What remains to be one of Meyer’s most striking storytelling tactics is how she alludes to details and lets her readers in on secrets before the characters have fully come to realize them. She continues to give clues that we can use to figure out what’s going to happen next, but I must say… Wolf confused the heck outta me. Scarlet is a Little Red Riding Hood retelling so naturally, I refreshed my memory because I wanted to know what to expect of Wolf. I didn’t want to fall in love with a character I was only supposed to hate! But oh, no! Meyer took my heart on a roller coaster ride and while I had a few suspicions about him from the very beginning, I still didn’t know whether or not to love him. He was dark and mysterious, carrying around lots of baggage. (If you like brooding boys, brace yourselves, girls!)

Scarlet was very much a — Who do I trust? / What’s happening in this world? / How does this piece together? / Where do things go from here? book. I feel like I have a grasp of what Meyer intends to do in the grand scheme of things, but I cannot wait to see what she does with the characters we’ll be introduced to. Believe me, guys, Scarlet is awesome. Remember how you felt about Cinder? Multiply that awesomeness by a million.

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book review for cinder by marissa meyer

Magan: Cinder by Marissa Meyer

book review for cinder by marissa meyerCinder by Marissa Meyer
Publication Date: January 3, 2012
Publisher: Feiwel & Friends
Pages: 387
Target audience: Young Adult
Keywords: fairy tale retelling, Cinderella, Beijing, future setting
Format read: ARC from Jess at Gone With the Words (Thanks!)

Summary: Set in Beijing, Cinder is a futuristic retelling of the classic Cinderella fairy tale, in which she’s a mechanic with a metal foot and arm, classified as a cyborg.


You know those books you see pop up a TON on review blogs? You read incredible reviews for the book and add it to your TBR list on Goodreads, but somehow it takes you months to pick it up?

Yup, that was me with Cinder.

I sincerely wish a blog had blatantly stated SKIP EVERYTHING ELSE AND READ THIS NOW. I absolutely loved Cinder that much. So, this is me telling you to stop what you’re doing and read Cinder immediately.

Fairy tale retellings are a popular thing right now. It’s such a great way for us big kids to relive the stories we used to adore as children, but with a shiny new twist on things. Cinder was precisely that for me – unique and artistic, fresh, and oh-so-good.

Meyer took a lot of creative liberties and didn’t follow the original Cinderella to a T. It’s set in the future and our beloved Cinder is a cyborg, a human that’s been “fixed” by having a foot and an arm replaced with engineered, metal ones. Her step-mother is as atrocious as ever, but the circumstances are different. Cinder is adopted into the family by her step-father (who does, as in the original, pass away). She’s one of the best mechanics in town and undertakes as much work as she can to provide the cushy life her step-mother has grown accustomed to.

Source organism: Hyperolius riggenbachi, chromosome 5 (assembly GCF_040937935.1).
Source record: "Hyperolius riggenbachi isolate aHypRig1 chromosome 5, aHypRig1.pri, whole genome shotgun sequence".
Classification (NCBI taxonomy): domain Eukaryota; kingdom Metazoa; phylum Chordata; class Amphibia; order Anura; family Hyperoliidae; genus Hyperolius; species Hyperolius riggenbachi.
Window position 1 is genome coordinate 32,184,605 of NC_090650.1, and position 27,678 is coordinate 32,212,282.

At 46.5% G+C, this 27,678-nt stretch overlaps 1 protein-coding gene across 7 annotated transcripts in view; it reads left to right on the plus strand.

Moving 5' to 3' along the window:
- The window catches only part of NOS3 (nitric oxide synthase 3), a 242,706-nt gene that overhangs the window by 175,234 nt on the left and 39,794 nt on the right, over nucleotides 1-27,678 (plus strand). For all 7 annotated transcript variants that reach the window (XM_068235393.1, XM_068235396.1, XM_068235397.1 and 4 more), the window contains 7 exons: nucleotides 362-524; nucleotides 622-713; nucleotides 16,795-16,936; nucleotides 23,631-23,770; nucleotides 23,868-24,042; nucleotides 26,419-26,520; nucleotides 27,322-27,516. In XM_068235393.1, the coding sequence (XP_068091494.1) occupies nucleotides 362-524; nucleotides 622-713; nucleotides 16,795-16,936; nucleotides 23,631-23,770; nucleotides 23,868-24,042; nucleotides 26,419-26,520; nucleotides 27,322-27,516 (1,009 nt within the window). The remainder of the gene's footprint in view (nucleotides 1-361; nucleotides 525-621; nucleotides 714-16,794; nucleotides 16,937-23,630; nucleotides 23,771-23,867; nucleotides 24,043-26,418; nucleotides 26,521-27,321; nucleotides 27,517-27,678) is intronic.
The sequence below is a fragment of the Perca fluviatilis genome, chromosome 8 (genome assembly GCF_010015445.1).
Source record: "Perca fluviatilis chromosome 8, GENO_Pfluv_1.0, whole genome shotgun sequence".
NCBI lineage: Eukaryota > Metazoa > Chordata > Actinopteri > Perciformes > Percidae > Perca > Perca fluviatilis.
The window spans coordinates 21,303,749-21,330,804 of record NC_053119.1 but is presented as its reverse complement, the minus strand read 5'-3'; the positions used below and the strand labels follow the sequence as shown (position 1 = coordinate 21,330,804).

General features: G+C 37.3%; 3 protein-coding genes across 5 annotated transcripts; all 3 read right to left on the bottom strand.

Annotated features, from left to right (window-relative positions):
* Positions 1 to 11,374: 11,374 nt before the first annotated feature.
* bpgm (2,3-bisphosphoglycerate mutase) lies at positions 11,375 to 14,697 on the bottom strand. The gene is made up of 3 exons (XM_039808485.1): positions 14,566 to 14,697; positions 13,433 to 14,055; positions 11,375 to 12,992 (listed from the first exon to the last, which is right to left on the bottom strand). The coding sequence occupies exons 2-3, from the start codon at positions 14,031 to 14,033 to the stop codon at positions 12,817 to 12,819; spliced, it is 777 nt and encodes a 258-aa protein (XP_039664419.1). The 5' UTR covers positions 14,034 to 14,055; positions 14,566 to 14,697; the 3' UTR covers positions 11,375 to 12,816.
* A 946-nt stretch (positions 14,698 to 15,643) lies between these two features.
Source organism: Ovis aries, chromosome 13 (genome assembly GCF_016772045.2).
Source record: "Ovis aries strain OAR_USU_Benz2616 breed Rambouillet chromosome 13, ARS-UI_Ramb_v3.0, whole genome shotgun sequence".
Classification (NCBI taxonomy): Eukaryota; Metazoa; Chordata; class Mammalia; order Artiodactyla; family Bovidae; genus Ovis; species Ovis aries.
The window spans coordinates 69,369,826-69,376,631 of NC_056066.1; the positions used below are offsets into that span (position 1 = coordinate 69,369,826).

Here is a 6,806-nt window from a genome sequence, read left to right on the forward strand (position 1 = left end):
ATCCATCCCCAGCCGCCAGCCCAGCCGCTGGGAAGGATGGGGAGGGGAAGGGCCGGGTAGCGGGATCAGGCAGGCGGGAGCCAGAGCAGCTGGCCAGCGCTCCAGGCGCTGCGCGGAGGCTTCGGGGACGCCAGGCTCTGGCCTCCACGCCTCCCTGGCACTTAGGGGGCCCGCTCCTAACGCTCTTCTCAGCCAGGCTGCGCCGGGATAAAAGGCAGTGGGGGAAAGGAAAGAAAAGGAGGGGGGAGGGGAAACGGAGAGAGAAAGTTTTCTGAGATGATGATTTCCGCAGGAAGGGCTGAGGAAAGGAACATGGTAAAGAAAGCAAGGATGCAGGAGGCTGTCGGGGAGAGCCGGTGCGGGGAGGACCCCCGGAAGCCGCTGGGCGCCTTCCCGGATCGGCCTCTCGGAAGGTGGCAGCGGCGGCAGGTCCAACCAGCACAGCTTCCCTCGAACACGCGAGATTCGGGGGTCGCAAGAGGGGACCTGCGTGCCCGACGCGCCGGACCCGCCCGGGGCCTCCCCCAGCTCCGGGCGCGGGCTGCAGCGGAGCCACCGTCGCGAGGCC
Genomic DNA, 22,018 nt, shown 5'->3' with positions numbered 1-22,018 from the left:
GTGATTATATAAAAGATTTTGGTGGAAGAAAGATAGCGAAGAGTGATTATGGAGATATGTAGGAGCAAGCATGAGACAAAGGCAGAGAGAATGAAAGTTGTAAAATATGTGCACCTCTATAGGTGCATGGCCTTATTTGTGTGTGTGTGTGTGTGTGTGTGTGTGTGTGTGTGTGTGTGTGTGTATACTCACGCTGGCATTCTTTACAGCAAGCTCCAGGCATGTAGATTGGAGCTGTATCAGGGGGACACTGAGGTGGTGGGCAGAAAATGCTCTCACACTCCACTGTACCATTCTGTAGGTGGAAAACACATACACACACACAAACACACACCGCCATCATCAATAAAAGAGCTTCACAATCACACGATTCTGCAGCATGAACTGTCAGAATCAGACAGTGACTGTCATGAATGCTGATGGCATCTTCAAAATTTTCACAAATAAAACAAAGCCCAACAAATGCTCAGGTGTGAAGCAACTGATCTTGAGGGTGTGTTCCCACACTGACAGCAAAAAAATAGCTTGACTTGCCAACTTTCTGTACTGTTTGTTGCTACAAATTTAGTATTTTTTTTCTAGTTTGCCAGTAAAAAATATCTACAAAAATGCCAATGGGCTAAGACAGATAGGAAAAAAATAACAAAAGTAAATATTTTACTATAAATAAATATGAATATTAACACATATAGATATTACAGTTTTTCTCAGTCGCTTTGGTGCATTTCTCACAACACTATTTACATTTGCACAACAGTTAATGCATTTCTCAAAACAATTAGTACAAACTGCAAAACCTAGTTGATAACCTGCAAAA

Cinder is a mere sixteen years old, but she’s tough and unbreakable. (I suppose having a wretched step-mother can callous you.) I loved her hard core attitude and the way she fumbled over her words when she was in the presence of Prince Kai when they first met. Kai isn’t your stereotypical arrogant/conceited/egotistical prince. He’s a little quirky, very funny, kind and tender-hearted. He was so sweet and immediately had my heart swooning.

Part of the brilliance of Cinder was that the entire cast of characters felt so fully developed. I connected and sympathized with Cinder, but my love wasn’t just for her. All the layers of Kai were peeled back, allowing us to see him for more than just a prince. (I wrote a list of moments I adored with him: when his father passes away, when Cinder arrives at the ball, quiet moments with her in the elevator, and meeting Cinder for the very first time at the festival.) But Meyer didn’t stop the amazingness with the primary characters. She gave Cinder an opinionated, original robotic friend, Iko and the sweetest, most innocent younger step-sister, Peony. Iko and Peony helped show us more than Cinder’s abrasive, distrusting side.

Oftentimes, I dislike when I can guess where a plot is headed (I like to be outsmarted by the author). Something I’ve learned to really like about Meyer’s writing is that she gives her readers just enough subtle hints without spoiling it entirely. Instead of feeling let down that I guessed the ending, I felt a rush as my suspicions were confirmed because I felt like I knew something Cinder didn’t know. I do think Meyer is intentional in the little breadcrumb hints she leaves along the way – she builds anticipation by allowing us to know things and be surprised when the truth is revealed to the characters.

I could go on and on about  my love for Cinder, but I hope you’ll take my word for it and pick it up soon. You’ll want to be prepared for the sequel, Scarlet, to come out in February! (This time we get to meet Little Red Riding Hood!)

[Do you enjoy listening to audiobooks? Cinder is also available as one from Macmillan Audio. Enjoy a sample of the first chapter by clicking play below or visiting this site!]

(I’m serious — read it now!)